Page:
AFTER THE FIRE
Surveying the burned areas of our county in the wake of the recent fire is an eye-opening journey, particularly when you hear the back stories of what happened. Many of us have colleagues, clients, family and friends impacted who have shared accounts of heroic acts by not only the firefighters, but also determined individuals and their neighbors helping each other or even total strangers save their homes, often armed with little more than a hose or a shovel.
In a related twist on the standard real estate experience,I showed a home last week off of Alba Road that had been saved by the efforts of a neighborhood civilian crew, even as the house on the opposite side of the road burned to the ground and the burn line had made its way to the front yard. This made for an eerie spectacle when showing the place to its prospective next owners. More eyebrow-raising still was the fact that there were already
two offers circling—a clear byproduct from the loss of 925 homes from an already-depleted housing inventory. And with the power and water cut off by the ravages of the fire, their escrow will likely not be able to close until services are restored so that the home can be cleared for occupancy.
For those who have lost their homes, the focus now turns to the question of whether to rebuild or relocate, and for them the first major challenge they come up against in this process is in dealing with the insurance companies, which can often be more challenging than the fire.
Many are choosing to hire an attorney or an independent third-party adjuster to take on the insurance companies, instead of agreeing to settle for 50 to 70 cents on the dollar. They help people collect the full benefits under the policy, including extended replacement coverage, like-kind materials, code upgrades, and other overlooked expenses like architectural and engineering fees. When calculating construction costs, they may also negotiate a factor called demand surge based on historic 20-40% increases that have occurred in the years following similar large-scale fires and other natural disasters.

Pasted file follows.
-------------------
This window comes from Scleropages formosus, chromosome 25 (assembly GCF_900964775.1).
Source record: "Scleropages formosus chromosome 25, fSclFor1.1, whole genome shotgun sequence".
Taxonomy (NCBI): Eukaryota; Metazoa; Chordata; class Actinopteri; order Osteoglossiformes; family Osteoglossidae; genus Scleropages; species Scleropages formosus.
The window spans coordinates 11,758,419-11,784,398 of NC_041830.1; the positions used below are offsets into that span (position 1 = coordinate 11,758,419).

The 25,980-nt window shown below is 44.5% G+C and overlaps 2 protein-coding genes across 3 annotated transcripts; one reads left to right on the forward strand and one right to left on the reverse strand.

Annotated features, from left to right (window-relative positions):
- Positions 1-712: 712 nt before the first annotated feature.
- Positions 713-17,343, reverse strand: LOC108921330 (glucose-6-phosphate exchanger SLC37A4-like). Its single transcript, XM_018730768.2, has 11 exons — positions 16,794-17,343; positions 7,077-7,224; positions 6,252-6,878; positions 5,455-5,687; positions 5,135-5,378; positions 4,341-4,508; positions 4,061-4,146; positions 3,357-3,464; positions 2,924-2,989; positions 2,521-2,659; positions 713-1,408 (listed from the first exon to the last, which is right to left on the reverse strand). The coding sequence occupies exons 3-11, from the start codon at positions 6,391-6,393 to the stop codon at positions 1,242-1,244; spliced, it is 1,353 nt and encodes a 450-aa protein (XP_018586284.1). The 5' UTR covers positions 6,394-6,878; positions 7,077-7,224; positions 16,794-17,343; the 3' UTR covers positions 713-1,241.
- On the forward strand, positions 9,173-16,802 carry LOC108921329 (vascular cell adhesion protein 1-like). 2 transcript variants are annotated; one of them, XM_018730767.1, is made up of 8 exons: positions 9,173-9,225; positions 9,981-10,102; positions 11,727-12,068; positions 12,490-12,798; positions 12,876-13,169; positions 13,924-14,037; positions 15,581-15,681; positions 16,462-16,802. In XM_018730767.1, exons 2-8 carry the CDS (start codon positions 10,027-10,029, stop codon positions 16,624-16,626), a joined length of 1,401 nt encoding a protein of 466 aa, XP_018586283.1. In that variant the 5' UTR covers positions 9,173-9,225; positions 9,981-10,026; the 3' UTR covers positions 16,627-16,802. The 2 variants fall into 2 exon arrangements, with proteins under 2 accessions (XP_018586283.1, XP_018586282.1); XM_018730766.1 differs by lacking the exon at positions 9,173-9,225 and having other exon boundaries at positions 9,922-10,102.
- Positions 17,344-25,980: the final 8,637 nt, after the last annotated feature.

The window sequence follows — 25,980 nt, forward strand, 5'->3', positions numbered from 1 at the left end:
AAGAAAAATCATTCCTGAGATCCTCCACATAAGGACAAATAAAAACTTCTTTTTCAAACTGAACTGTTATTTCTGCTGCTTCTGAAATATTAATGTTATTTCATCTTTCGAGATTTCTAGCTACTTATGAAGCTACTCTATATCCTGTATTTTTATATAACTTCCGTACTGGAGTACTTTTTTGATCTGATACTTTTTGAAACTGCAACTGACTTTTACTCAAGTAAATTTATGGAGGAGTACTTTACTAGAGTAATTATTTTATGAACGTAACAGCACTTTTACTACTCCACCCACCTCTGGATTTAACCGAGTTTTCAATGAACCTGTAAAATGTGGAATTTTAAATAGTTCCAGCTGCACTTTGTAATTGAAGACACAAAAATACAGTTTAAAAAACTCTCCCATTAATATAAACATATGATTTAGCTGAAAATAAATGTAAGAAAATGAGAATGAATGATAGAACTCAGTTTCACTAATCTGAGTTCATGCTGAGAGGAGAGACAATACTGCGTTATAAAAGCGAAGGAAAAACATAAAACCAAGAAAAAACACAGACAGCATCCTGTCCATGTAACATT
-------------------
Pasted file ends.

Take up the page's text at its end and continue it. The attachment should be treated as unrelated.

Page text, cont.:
Add to this proper handling of expenses arising from loss of use which can span up to 3 years, like hotel and meal expenditures, over normal mileage reimbursement, furniture rental and full comparable replacement home rental, plus knowledge of how to properly file for items such as jewelry and guns—which may have limits under theft but not under fire—and it often makes sense to hire an expert to negotiate on your behalf.
After collecting on their claims some may choose to relocate, since under most policies the insured has no obligation to rebuild after getting their settlement, and they may not feel like going back based on the loss of their longtime neighborhood, not to mention the fear of
ever being able to get reasonably priced insurance again. In the midst of all of this is an underlying gratitude for what remains, and for the many heroes both in private and public service who helped to save what they were able to save.And the hope of new beginnings in the wake of unspeakable loss.